There are five parts to the scrolling routine. The first four lines of code is a simple delay routine which will skip the scrolling routines for a certain number of vertical blank periods (in this case 2) to slow down the scrolling. Once the delay is over, the next six lines performs the fine scrolling. The key here is to execute the fine scroll once per vertical blank which means we need to keep track of the HSCROL value stored in zero page memory location 203 and skip the coarse scroll below until it is done. This is explained in the comments. Once the fine scroll is done, the next four lines execute the coarse scroll by incrementing (adding one) to the low byte of our screen memory for mode line 2 in the display list. Here, the LMS low byte instruction for mode line 2 is stored in page 6 memory location 1543. Finally, we update the HSCROL counter, reset the HSCROL register, and exit. The timing of this HSCROL reset after the coarse scroll is important.

Assembly Code for Horizontal Scrolling
Assembly Code for Horizontal Scrolling

Line 520 of the BASIC code reads in this assembly code and stores it in page 6 memory location 1536+50 to 1536+88. We point the vertical blank interrupt to this code later. Also shown are the DATA statements with the decimal values from the assembly code shown above. For example, line 2010 of data corresponds to the four lines of assembly code for the delay.


2010 DATA 198,204,208,32,169,2,133,204
2020 DATA 166,203,202,142,4,212,134,203,224,7,208,16
2030 DATA 173,7,6,24,105,1,141,7,6
2040 DATA 162,15,134,203,142,4,212
2050 DATA 76,98,228

Assembly Language Code for the Vertical Blank Interrupt

The key to making this work is to execute the assembly code described above during the vertical blank so it doesn’t interfere with ANTIC drawing the screen. For this we need a vertical blank interrupt (VBI) routine. I have covered how to implement a VBI in assembly in a previous post. The assembly code for the VBI is very similar to the code presented in that post. Briefly, we specify a deferred VBI by loading the accumulator with a 7 and then specify the starting memory location of our assembly code by loading the high byte in the X register and the low byte in the Y register. Note that the high byte is the same page 6 address. However, we are using the first 41 bytes of page 6 for our display list. We will start the location of our scrolling code at low byte 50 of page 6.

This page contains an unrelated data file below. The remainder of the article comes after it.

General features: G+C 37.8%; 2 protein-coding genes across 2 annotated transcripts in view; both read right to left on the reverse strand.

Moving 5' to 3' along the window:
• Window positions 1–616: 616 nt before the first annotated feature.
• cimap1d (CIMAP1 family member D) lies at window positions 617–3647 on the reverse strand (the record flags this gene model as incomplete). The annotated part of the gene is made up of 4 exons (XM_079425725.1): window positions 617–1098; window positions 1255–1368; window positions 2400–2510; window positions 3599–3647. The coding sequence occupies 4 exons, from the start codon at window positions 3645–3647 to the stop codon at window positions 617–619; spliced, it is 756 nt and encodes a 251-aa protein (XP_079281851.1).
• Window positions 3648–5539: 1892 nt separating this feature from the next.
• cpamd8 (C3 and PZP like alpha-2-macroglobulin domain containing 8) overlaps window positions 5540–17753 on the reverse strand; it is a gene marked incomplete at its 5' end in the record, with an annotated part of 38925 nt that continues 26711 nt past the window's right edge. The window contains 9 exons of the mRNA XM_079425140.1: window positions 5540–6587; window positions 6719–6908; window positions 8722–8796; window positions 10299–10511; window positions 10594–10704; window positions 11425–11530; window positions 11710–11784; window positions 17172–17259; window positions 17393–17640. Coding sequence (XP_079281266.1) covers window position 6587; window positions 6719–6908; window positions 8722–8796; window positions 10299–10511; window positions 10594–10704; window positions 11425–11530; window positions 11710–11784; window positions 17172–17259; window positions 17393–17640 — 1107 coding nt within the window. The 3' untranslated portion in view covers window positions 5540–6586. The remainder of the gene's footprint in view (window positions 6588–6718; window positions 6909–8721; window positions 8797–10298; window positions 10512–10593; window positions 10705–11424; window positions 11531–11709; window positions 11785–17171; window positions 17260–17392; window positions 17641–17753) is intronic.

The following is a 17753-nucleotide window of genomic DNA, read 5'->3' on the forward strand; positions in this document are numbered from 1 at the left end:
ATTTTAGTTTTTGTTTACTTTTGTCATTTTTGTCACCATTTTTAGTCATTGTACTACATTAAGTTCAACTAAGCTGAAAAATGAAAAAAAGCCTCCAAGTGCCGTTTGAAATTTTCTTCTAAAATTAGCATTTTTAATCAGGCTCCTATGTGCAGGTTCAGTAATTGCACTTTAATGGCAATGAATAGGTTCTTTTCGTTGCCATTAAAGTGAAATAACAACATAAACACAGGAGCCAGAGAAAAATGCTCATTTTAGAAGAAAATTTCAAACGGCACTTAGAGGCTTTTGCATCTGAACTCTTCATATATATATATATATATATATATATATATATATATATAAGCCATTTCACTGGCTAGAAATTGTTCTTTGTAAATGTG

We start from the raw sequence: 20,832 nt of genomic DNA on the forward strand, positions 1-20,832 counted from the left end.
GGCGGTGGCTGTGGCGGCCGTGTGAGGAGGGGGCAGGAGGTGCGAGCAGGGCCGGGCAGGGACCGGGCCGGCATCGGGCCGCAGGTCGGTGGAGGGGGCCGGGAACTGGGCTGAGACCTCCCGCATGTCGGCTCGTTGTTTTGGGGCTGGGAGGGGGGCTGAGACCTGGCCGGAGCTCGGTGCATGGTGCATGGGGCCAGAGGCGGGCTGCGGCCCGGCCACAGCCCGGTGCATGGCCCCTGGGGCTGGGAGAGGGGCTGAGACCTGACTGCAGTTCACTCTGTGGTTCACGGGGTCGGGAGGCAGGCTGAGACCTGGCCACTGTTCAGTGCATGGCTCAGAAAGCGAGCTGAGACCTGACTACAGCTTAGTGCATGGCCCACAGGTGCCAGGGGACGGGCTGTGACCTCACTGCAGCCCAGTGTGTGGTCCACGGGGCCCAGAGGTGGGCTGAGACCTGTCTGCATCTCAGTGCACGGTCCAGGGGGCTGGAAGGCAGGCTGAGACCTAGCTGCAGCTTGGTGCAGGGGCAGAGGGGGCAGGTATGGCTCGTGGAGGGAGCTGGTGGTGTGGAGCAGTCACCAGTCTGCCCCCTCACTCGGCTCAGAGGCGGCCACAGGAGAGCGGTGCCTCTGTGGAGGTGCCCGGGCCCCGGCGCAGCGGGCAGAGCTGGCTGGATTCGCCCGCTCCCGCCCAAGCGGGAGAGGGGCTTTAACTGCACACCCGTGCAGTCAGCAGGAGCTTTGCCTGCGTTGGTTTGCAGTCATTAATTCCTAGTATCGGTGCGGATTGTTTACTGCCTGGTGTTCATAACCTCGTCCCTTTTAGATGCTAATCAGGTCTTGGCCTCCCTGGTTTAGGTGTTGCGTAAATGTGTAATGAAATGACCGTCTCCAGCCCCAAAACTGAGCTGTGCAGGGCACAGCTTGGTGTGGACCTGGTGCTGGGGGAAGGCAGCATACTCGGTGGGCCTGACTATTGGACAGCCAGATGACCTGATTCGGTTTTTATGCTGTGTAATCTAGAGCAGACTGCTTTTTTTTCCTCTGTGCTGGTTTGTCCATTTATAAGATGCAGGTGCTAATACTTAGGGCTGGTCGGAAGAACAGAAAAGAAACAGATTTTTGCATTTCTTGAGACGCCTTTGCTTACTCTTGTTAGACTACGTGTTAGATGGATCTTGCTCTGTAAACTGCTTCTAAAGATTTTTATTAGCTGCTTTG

The decimal values for this code can be found in lines 3000 and 3010 of the BASIC code. We read the code into our VBI$ string in BASIC lines 600 and 610. We execute the VBI code just once in line 710.


720 GOTO 720

3010 DATA 104,169,7,162,6,160,50,76,92,228

Once the VBI has been executed there is nothing left for our BASIC program to do than loop indefinitely on line 720. Our assembly code for scrolling will be executed by the operating system in the deferred vertical blank interrupt every time ANTIC finishes drawing the screen.


Here is the ATR file and a text file with the BASIC code the horizontal scrolling demo. This is a DOS 2.0S disk image. The filename of the BASIC code is HSCROLL.BAS. Here is the assembly language file shown above.

Step 1

Open Altirra and load BASIC. I used Turbo BASIC XL but any flavor of BASIC compatible with Atari BASIC will do. You can also load the built-in BASIC from Altirra from the File->Attach special cartridge menu.

Step 2

Open the BASIC code in your PC text editor or web browser and copy the text to your clipboard. Click on the View tab of Altirra and choose the paste text option from the bottom of the list. Altirra will slowly paste the text into the BASIC command line. Note you can go to the System tab and select “Warp Speed” for fast pasting. It is important to keep focus on the Altirra window or the paste will stop and it will lose some characters.

Step 3

Also try booting the ATR file in Altirra or on your Atari from your PC using SIO2PC. You can also load the ATR on a FujiNet or similar device and boot from there. You must have a BASIC cartridge loaded. You can load the file from BASIC using LOAD “D:HSCROLL.BAS” and then type RUN.


I think you can now appreciate the complexity of horizontal scrolling. There are many moving parts to this and each needs to be performed just so. It took me some time to understand how this works and to get the code to work.

In addition the playermissile.com website I mentioned, there are several other sources I recommend reading. Each explains scrolling differently and with different key points. Hopefully my synthesis will make these sources easier to read and understand.

The Atari Assembly Language Programmer’s Guide by Moose and Lorenz is a great resource. I learned a lot from their assembly code and examples. See page 249.

The Atari Graphics and Arcade Game Design book by Stanton and Pinal also has some good descriptions of scrolling. See Chapter 7 (page 221).

Chapter 6 of De Re Atari also has some good information about scrolling. Worth the read.